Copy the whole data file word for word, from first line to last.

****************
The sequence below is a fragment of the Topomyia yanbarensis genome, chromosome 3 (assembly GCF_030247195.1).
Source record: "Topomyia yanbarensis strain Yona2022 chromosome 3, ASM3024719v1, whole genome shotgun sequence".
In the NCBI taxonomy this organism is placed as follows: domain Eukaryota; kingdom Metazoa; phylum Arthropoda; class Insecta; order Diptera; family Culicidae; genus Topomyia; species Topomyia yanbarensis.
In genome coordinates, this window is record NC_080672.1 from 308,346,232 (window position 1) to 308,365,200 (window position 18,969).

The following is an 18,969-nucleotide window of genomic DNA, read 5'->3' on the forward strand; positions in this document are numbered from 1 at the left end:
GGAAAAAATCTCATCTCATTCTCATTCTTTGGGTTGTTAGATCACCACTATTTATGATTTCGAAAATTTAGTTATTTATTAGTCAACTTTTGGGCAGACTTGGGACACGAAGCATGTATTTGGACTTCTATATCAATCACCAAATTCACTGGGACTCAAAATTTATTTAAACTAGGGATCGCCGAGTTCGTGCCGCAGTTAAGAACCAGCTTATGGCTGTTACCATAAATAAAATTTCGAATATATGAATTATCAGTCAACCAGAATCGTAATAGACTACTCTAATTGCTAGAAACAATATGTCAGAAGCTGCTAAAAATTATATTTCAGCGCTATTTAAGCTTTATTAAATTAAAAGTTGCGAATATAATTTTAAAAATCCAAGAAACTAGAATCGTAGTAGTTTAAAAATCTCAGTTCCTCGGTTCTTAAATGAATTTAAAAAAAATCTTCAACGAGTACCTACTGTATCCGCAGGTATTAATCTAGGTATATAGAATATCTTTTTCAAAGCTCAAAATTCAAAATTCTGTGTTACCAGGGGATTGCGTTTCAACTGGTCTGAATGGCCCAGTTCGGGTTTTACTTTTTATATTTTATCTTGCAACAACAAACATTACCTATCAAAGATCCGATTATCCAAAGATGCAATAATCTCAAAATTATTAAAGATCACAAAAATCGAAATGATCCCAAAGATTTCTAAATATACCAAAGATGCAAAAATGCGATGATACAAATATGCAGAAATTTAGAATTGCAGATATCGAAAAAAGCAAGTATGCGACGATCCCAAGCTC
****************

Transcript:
The sequence below is a fragment of the Topomyia yanbarensis genome, chromosome 3 (assembly GCF_030247195.1).
Source record: "Topomyia yanbarensis strain Yona2022 chromosome 3, ASM3024719v1, whole genome shotgun sequence".
In the NCBI taxonomy this organism is placed as follows: domain Eukaryota; kingdom Metazoa; phylum Arthropoda; class Insecta; order Diptera; family Culicidae; genus Topomyia; species Topomyia yanbarensis.
In genome coordinates, this window is record NC_080672.1 from 308,346,232 (window position 1) to 308,365,200 (window position 18,969).

The following is an 18,969-nucleotide window of genomic DNA, read 5'->3' on the forward strand; positions in this document are numbered from 1 at the left end:
GGAAAAAATCTCATCTCATTCTCATTCTTTGGGTTGTTAGATCACCACTATTTATGATTTCGAAAATTTAGTTATTTATTAGTCAACTTTTGGGCAGACTTGGGACACGAAGCATGTATTTGGACTTCTATATCAATCACCAAATTCACTGGGACTCAAAATTTATTTAAACTAGGGATCGCCGAGTTCGTGCCGCAGTTAAGAACCAGCTTATGGCTGTTACCATAAATAAAATTTCGAATATATGAATTATCAGTCAACCAGAATCGTAATAGACTACTCTAATTGCTAGAAACAATATGTCAGAAGCTGCTAAAAATTATATTTCAGCGCTATTTAAGCTTTATTAAATTAAAAGTTGCGAATATAATTTTAAAAATCCAAGAAACTAGAATCGTAGTAGTTTAAAAATCTCAGTTCCTCGGTTCTTAAATGAATTTAAAAAAAATCTTCAACGAGTACCTACTGTATCCGCAGGTATTAATCTAGGTATATAGAATATCTTTTTCAAAGCTCAAAATTCAAAATTCTGTGTTACCAGGGGATTGCGTTTCAACTGGTCTGAATGGCCCAGTTCGGGTTTTACTTTTTATATTTTATCTTGCAACAACAAACATTACCTATCAAAGATCCGATTATCCAAAGATGCAATAATCTCAAAATTATTAAAGATCACAAAAATCGAAATGATCCCAAAGATTTCTAAATATACCAAAGATGCAAAAATGCGATGATACAAATATGCAGAAATTTAGAATTGCAGATATCGAAAAAAGCAAGTATGCGACGATCCCAAGCTC